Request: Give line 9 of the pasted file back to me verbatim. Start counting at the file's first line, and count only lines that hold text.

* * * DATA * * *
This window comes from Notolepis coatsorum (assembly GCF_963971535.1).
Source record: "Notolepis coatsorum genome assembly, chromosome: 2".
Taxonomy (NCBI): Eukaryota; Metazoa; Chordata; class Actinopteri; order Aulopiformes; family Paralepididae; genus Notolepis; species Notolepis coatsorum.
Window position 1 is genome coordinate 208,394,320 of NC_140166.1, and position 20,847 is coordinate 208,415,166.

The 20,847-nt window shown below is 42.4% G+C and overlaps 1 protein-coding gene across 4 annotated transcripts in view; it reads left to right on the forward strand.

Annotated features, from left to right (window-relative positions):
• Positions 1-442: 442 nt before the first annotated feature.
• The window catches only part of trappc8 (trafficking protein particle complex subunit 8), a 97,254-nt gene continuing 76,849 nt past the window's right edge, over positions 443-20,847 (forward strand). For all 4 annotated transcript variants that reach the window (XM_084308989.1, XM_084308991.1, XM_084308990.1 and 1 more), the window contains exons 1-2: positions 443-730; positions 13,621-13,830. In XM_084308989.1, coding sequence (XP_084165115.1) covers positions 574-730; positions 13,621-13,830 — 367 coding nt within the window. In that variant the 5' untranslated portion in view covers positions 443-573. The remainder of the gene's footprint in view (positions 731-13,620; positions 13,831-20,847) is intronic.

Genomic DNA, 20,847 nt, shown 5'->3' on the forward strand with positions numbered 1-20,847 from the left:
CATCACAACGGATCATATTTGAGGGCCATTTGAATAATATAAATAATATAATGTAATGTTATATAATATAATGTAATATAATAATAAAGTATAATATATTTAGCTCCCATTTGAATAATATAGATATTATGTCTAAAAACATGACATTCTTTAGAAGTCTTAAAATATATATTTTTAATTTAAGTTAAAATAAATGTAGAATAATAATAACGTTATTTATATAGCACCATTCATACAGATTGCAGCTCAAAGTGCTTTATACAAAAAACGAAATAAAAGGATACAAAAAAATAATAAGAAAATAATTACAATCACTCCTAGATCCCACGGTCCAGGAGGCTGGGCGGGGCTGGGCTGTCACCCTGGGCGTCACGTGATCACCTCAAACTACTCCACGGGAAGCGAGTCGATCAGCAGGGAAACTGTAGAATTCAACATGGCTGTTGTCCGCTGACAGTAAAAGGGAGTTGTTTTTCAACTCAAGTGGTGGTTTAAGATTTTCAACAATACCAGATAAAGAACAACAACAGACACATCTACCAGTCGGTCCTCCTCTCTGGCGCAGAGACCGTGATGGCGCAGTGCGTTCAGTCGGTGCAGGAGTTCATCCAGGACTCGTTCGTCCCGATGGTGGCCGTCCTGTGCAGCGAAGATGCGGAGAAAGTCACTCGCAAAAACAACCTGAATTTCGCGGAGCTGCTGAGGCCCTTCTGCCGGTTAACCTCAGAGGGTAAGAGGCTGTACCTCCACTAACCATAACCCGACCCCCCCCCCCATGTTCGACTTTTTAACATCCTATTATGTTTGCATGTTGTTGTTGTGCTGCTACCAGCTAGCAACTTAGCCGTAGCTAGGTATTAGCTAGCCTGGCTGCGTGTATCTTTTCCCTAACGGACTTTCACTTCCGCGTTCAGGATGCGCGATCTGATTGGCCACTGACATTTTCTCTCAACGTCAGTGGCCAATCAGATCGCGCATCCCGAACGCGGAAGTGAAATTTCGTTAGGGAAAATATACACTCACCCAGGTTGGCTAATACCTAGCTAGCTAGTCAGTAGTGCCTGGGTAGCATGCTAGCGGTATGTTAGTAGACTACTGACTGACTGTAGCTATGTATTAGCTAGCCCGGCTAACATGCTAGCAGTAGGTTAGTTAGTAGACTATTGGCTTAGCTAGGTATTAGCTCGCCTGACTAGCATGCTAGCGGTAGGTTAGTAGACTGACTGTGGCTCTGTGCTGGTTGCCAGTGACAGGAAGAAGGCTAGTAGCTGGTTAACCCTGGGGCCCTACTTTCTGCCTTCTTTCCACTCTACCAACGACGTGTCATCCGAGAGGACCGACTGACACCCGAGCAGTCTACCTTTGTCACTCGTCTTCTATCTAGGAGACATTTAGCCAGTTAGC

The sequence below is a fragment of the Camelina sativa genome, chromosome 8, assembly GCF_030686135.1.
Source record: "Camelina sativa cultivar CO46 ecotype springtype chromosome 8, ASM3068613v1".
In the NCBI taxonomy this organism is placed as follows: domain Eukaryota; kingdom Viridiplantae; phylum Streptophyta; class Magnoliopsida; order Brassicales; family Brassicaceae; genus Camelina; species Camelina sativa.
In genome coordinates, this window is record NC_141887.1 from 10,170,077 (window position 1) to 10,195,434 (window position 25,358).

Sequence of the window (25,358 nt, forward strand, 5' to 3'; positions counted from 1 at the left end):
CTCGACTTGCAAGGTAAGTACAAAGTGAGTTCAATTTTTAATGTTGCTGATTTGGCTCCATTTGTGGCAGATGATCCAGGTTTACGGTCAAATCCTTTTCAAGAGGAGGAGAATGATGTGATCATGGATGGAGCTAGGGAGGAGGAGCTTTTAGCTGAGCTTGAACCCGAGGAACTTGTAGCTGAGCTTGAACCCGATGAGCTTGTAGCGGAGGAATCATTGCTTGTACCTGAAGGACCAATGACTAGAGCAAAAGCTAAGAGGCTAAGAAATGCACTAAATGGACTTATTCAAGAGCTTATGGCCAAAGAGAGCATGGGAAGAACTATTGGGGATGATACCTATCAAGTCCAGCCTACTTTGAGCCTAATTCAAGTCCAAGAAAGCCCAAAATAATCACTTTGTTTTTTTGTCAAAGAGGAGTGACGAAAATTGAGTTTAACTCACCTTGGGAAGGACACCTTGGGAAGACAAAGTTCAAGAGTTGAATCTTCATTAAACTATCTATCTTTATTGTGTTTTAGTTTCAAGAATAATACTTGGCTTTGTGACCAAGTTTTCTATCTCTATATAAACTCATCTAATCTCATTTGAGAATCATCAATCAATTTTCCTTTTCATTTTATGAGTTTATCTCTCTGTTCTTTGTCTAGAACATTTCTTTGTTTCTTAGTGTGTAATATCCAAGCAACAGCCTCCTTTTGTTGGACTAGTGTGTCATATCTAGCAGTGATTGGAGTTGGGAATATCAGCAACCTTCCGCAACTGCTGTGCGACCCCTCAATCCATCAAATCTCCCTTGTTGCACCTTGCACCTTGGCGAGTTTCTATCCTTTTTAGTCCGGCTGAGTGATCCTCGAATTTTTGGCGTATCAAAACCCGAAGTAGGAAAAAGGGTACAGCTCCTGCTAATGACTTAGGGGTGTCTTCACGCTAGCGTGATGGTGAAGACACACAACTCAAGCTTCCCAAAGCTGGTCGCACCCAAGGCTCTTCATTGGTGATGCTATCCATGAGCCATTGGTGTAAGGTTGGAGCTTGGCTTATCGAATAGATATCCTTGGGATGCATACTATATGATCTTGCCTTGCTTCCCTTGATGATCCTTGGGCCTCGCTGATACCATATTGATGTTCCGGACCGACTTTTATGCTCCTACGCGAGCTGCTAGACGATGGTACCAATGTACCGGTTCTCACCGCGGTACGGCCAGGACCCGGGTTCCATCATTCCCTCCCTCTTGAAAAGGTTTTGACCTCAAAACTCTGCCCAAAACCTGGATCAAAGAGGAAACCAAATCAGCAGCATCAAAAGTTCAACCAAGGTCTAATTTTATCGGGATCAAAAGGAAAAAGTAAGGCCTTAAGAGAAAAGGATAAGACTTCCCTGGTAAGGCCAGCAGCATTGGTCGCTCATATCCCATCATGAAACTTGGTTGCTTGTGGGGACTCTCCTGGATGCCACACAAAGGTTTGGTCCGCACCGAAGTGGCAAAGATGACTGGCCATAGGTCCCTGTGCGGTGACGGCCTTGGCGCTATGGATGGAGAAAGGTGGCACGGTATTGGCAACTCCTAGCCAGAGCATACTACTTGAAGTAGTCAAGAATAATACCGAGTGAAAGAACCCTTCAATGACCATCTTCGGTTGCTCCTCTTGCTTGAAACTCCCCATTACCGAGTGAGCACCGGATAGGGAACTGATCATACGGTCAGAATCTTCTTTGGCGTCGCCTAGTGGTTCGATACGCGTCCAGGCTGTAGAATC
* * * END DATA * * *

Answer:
Genomic DNA, 20,847 nt, shown 5'->3' on the forward strand with positions numbered 1-20,847 from the left: